Packing light: An art for every traveler

302

Meagan Chambers spontaneously decided to move from her home in Utah to Louisiana to attend college near her father last August. She had to decide last-minute how to fit all her possessions, mainly a laptop and a “far-too-large wardrobe,” on the airplane to avoid costs for large and heavy bags.

Samantha Acosta packs five cosmetic bags in her suitcase when she travels. Acosta says putting her cosmetics in a bag helps save space in her suitcase for other items. (Samantha Acosta)
Samantha Acosta packs five cosmetic bags in her suitcase when she travels. Acosta says putting her cosmetics in a bag helps save space in her suitcase for other items. (Samantha Acosta)

She wondered how she would look fashionable at school after her trip as she pictured how few clothes would fit in her backpack. Chambers realized, as she packed, how she could adapt her situation to her needs. Chambers fit all her things in her average-sized navy blue backpack by simplifying her needs and possessions.

“It wasn’t that hard,” Chambers said. “I learned to look at my wardrobe from the point of view of simplicity.”

Students and travelers can, like Chambers, reduce and simplify their possessions and learn to pack smartly, challenging themselves to creatively utilize their packing space.

Robert Lloyd is in his fourth year in the national guard. The army teaches recruits in basic training how to travel light. Lloyd has learned to consolidate his possessions as he packs by putting them inside other things.

“Whatever thing, like personal hygiene — toothpaste, toothbrush, deodorant — we learn to put it in a bag like a sandwich bag,” Lloyd said. He then places that inside a shoe and repeats the process for the other shoe.

He can fit about five to seven pairs of socks in a shoe by putting a rubber band around the pairs of socks, depending on the kinds of socks he packs.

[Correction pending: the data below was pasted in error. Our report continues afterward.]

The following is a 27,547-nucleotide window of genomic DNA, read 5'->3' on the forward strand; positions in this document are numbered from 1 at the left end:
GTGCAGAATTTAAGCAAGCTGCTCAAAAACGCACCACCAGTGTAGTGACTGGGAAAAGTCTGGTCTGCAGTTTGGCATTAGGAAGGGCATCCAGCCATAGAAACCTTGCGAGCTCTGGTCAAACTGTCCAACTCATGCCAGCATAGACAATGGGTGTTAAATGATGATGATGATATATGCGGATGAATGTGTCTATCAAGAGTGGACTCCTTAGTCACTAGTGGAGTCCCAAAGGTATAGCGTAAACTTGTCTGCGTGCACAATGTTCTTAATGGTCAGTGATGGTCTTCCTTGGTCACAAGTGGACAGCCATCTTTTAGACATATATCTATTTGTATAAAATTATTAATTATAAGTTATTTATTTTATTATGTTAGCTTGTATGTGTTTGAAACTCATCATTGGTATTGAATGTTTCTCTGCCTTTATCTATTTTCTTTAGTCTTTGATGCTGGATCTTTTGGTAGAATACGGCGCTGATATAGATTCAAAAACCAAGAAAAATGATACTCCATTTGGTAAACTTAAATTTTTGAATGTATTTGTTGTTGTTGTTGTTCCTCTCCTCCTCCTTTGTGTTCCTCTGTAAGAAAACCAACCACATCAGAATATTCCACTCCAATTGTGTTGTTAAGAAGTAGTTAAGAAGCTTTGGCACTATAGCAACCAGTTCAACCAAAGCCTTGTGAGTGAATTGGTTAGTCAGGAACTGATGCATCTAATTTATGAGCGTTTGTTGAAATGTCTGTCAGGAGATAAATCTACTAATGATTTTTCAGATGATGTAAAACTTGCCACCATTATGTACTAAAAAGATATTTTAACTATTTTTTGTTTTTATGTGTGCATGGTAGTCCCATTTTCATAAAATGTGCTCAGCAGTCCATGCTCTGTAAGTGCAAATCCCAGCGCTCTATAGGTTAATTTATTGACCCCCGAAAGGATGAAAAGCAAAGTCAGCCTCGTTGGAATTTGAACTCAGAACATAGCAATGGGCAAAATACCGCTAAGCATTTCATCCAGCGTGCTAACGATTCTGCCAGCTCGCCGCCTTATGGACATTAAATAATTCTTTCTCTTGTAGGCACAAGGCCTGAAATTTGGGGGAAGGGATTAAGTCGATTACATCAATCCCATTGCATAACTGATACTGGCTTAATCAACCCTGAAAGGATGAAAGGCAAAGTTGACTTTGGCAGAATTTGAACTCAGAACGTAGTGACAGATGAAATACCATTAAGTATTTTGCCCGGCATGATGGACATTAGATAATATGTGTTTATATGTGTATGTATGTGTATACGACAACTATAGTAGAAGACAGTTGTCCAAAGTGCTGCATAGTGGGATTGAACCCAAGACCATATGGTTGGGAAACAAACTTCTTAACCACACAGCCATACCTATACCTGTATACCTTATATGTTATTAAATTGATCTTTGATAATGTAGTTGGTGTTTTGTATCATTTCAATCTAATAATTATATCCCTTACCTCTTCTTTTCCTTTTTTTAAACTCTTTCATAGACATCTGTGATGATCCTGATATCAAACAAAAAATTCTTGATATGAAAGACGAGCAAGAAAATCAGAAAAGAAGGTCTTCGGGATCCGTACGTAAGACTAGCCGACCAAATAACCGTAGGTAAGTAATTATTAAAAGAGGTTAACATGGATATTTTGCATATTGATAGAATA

The army also teaches how to pack clothes using a ranger roll technique. People using this technique fold the bottom of an item, like a shirt, up some and then in half. After tightly rolling the item of clothing from the top, the folded part encloses the roll to keep it together. “Anything, really, to make something smaller is the best way to do it,” Lloyd said.

Lloyd said the best way to pack clothes also depends on the type of bag one uses. “The suitcase is more flat, so it’s good to go with the shape of the bag,” he said. “You don’t want to force something.”

Travelers can also use plastic bags to save space or waterproof their belongings. Vacuum bags save space, but the weights of the items stay the same. Online forums can give more insight on users’ experiences with vacuum bags.

BYU student Shanna Clayton said she packs smartly by planning each day’s outfit. “It makes it so that I don’t over-pack or under-pack, because by going through my itinerary and going through what I need, I make sure I get all my bases covered but also make sure I don’t pack stuff I won’t use,” she said.

Provo resident Samantha Acosta likes to use travel-sized items, but she also doesn’t pack things she can get at her destination. “So, toothpaste, for example, I wouldn’t pack because if I stay with someone, they probably have it, or even if you got to a hotel, most of the time they have complimentary items for the guests,” she said.

Chambers simplified her packing list by giving away clothes she decided weren’t as practical or fashionable as other items. “Eventually I was left with the wardrobe that took up the least space, looked stunning on me and worked with almost any other piece,” she said.

“If you do it right,” Chambers said, “you look fabulous.”

Print Friendly, PDF & Email